From the Editor
As an undergraduate English major, I was unimpressed with my required foray into Psych 101. The leaden jargon of operant conditioning and psychoanalysis seemed more like assaults on the English language than methods for understanding the mind or healing the wounded psyche. It was the great authors I read in my literature classes—Shakespeare, Blake, Yeats, Austen, Hawthorne, Dickinson, Melville—who seemed a far superior source of wisdom about human nature, and who certainly had more to say about truth, virtue, and happiness.
But when it came to making a career choice and perhaps following in the footsteps of my impressive-sounding Lit professors, there was a problem. The more I learned about the politics of the English Department, the more it seemed to be a rank stew of envy, backstabbing, and professional claustrophobia. And my professors themselves, I eventually discovered, were, for the most part, frustrated, bored, and often alcoholic. The study of literature in itself apparently wasn't a failsafe ticket to moral elevation and personal enlightenment.
With so many of my role models seemingly in need of psychotherapy, I decided to give that profession another look. Now, after 30 years in the field, I suddenly find much to remind me of my graduate years, when I was uplifted by great literature. After decades of being preoccupied with emotional pathology in all its DSM-documented permutations, psychology seems to have shifted its attention to the study of what's best in us, where it comes from, and how it emerges to enrich our lives. From a growing body of research into what's called Positive Psychology has come the news that mental and emotional health may have a lot to do with being good, rather than merely being happy. Social psychologist Jonathan Haidt reminds us in his article, "Higher Ground," of how important for emotional well-being are the "moral" emotions—gratitude, compassion, altruism, forgiveness, and, particularly, awe, the feeling of emotional elevation we get when we engage in religious worship, contemplate a magnificent landscape, or witness acts of charity, selflessness, and courage.
Much of the credit for this interest in self-transcendence goes to psychologist Martin Seligman, the de facto CEO of a Positive Psychology movement that's yielded a large and growing body of solid research into what gives people "authentic happiness" (the title of Seligman's bestselling book). According to Seligman and his cohorts, the keys to a satisfying and meaningful life sound a lot like what your grandmother might have advised: hard work, self-sacrifice, purpose, duty, a positive outlook—in short, moral character. What's more, Seligman has even worked out a tough-minded course for helping people actually achieve happier lives. It's a kind of happiness boot camp, replete with morally prescriptive exercises encouraging gratitude, appreciation, optimism, and similar virtues.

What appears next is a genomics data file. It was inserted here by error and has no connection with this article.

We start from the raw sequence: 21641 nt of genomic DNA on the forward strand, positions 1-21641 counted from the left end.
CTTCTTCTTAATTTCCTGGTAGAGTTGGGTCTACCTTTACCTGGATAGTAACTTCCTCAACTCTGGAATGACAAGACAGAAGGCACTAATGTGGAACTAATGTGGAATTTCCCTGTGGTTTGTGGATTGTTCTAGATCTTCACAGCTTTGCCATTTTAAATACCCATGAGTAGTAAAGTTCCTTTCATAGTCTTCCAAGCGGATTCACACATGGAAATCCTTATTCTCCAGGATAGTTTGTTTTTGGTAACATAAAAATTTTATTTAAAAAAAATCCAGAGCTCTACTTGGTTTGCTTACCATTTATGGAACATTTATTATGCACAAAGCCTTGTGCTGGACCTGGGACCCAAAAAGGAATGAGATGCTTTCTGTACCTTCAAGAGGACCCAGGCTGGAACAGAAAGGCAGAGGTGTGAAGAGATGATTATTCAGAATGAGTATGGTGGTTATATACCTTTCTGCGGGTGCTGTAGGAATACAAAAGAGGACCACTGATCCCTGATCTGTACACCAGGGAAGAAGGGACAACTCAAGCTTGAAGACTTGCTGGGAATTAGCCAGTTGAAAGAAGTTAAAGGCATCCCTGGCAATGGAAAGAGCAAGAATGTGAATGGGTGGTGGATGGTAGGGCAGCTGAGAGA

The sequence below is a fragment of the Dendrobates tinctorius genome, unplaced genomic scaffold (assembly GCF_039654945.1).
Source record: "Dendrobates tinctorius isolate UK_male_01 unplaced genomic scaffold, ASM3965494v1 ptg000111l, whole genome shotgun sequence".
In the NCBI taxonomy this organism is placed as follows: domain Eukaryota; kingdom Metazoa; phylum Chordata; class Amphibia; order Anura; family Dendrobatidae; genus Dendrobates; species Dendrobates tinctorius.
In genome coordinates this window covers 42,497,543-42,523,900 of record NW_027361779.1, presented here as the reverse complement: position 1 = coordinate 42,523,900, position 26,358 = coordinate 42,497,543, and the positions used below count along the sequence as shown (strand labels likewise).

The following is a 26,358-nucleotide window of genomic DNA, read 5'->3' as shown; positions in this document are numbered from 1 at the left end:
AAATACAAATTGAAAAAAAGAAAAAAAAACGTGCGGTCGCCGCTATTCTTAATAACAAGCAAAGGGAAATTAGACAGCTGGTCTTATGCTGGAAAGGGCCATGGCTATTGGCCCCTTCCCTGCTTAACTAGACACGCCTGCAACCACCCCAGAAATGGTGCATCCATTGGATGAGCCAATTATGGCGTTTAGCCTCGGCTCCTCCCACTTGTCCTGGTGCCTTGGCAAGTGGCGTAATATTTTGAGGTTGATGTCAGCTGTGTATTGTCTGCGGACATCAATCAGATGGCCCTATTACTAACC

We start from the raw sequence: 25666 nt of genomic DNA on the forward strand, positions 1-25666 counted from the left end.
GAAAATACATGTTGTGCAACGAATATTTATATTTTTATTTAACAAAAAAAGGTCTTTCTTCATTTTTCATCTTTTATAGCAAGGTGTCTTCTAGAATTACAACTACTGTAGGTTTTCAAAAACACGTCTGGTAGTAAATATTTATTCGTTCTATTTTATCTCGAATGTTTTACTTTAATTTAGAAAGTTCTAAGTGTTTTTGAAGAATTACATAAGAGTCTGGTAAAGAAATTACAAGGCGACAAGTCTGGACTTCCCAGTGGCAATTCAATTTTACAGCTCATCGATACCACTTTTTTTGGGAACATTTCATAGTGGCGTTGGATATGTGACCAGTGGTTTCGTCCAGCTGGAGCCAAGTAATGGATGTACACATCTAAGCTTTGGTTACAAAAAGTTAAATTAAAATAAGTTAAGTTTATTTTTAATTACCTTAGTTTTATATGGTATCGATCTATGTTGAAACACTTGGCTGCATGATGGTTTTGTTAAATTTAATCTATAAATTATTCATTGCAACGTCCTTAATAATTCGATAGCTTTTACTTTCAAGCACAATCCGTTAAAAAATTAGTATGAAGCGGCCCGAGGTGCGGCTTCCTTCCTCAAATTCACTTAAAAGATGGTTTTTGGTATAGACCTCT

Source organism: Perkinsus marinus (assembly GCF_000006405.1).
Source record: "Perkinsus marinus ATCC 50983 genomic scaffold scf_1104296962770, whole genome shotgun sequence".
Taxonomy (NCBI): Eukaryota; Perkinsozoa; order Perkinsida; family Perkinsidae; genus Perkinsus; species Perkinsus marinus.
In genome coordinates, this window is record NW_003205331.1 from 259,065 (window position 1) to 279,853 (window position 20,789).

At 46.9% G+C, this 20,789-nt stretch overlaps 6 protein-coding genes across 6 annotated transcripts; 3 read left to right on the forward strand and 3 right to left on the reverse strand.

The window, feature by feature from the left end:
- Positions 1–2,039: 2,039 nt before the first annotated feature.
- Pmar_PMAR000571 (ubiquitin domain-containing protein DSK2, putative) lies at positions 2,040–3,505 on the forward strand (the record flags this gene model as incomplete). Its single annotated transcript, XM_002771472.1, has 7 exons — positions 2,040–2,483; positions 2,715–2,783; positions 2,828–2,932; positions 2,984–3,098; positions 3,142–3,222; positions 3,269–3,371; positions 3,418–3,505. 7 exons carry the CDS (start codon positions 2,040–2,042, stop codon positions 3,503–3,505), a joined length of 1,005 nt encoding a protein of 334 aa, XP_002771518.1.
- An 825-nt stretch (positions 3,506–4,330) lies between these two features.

Networker Book Review Editor Richard Handler, who isn't himself personally inclined to Pollyanna-ish excess, took Seligman's 20-week Telecourse (with almost 200 other happiness seekers) and found it deeply instructive, if not always in ways that the Positive Psychology people might have expected. While recognizing the contribution Seligman and his band of merry men (and women) have made to therapy, Handler was left wondering whether science can really understand happiness. More to the point, he wonders if it's really possible to devise "a practical system, a curriculum, a didactic course of happiness and wisdom" whose tenets can be absorbed like those of any other skill or habit.
Perhaps, he suggests, elixirs as fundamentally mysterious, elusive, and undefinable as happiness, awe, wonder, gratitude, and appreciation aren't quite ready for mass-market bottling just yet. Nonetheless, as a corrective to the standard, largely amoral, psychopathology-based and self-absorbed psychological culture—in which the words virtue and self-sacrifice are almost taboo—Positive Psychology and the contemplation of what Haidt calls the "vertical dimension" of human experience are long overdue. Positive Psychology isn't therapy, nor is it intended to be; but in its various manifestations, it certainly might enrich even the most traditional therapist's understanding of what makes human beings tick.